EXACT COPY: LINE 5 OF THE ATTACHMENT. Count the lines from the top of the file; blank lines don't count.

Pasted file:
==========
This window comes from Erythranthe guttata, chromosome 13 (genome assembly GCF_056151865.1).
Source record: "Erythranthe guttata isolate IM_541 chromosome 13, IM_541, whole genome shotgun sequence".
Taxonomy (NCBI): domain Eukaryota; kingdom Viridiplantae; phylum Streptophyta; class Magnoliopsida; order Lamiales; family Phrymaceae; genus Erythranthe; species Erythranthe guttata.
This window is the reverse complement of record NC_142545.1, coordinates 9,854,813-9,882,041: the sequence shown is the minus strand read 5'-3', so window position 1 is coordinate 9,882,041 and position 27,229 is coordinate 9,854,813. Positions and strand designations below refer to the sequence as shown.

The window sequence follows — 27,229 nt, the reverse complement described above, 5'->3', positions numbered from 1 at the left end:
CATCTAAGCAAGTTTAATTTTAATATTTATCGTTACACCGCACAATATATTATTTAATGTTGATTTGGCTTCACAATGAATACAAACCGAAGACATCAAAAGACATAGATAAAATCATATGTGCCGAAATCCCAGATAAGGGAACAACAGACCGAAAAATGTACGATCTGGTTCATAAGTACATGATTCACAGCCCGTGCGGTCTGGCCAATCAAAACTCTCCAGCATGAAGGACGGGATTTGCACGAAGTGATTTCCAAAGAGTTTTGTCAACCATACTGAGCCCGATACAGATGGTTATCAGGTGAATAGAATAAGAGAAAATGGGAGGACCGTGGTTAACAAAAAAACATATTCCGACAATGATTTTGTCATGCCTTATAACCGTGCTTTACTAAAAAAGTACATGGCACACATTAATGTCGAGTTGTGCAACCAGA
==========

The window sequence follows — 27,229 nt, the reverse complement described above, 5'->3', positions numbered from 1 at the left end: